Everyday humans face ethical dilemmas; with each of these situations we must make moral choices. It is often difficult to confront ethical dilemmas and moral choices as they tend to unearth the rawest of our human emotions. This paper will discuss the ethical dilemmas brought on by the case of Jonathon, a 22-year-old male quadriplegic, diagnosed as a diabetic during childhood ("Quality of life case study - Session #1," n.d., para. 1). This case study raises many ethical issues; however this paper will focus on three. The main ethical dilemma questions both autonomy and competence: is Jonathon capable of making his own medical decisions? From there we must ask another vital question: should his family have a say in his treatment? Jonathon’s quality of life raises the third question: without medical intervention will he die? This paper will focus on two ethical perspectives that will be further discussed throughout the paper:
1) My perspective: a 30-year-old female nursing student, married, with children. My perspective on this case is based on moral decision-making.
2) Ethical egoism perspective: In which the moral choice of this case is based on self-interest (Rae, 2009, p. 67).
The personal story of an ethical case is often a driving factor behind our moral choices; causing each individual to look internally at their own values and virtues. Jonathon’s case is no different, the story behind the case is essential to understanding the choices made:
While at a fraternity party 18 months ago, Jonathon fell head first from a balcony; leaving him quadriplegic below the neck, ventilator dependent, and in need of assistance for basic functions. He sees himself as a burden and feels ashamed that his foolish behavior has created such daily struggle and expense for his parents. Whether by his personal choice or others, he has cut ties with all friends. Jonathon recently became ill, being admitted to the hospital with pneumonia. He was placed on IV antibiotics; however he is refusing to take his insulin and oral medications, requesting only treatment for pain. His father has stated, “I think Jonathan has decided that he has suffered enough. You can imagine what life must be like for someone who has no feeling below his neck but has a very sharp brain.” ("Quality of life case study - Session #1," n.d.).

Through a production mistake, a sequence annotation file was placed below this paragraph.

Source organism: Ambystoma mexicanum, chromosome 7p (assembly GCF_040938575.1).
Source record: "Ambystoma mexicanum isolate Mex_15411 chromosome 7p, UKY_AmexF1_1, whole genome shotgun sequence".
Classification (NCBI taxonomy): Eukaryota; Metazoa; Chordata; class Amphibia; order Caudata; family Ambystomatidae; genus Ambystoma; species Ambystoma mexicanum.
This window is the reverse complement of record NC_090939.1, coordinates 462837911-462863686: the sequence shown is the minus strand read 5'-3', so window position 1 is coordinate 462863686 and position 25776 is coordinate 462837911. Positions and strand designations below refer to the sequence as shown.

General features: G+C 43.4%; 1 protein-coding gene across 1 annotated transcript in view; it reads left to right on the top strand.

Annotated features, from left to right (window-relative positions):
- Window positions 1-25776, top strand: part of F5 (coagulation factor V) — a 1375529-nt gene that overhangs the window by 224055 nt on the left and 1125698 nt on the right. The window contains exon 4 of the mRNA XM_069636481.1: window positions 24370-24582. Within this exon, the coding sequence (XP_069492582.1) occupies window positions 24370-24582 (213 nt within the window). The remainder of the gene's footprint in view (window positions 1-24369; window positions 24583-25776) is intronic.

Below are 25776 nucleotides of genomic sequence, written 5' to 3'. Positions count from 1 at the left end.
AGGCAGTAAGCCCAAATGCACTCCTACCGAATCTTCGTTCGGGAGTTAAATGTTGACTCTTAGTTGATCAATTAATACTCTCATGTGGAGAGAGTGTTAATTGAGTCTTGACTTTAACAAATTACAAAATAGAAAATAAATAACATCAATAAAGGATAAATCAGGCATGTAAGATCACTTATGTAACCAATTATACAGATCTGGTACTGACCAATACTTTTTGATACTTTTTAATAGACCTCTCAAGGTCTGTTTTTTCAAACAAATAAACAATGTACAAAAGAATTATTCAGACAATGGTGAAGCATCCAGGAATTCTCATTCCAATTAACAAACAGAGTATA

Is Jonathon capable of making his own medical decisions?
Autonomy refers to a patient’s right to give informed consent for treatment (Rae, 2009, p. 112). Jonathon’s case is one of autonomy; who has the right to decide for him? According to Family Caregiver Alliance (2000), “you have the right to make your own decisions about your care” (para. 14). In this case, qualified medical staff have determined that Jonathan is mentally competent and perfectly capable of making a rational decision ("Quality of life case study - Session #1," n.d., para. 3). The fact is that he is capable of making his own medical decisions; from my perspective there is nothing...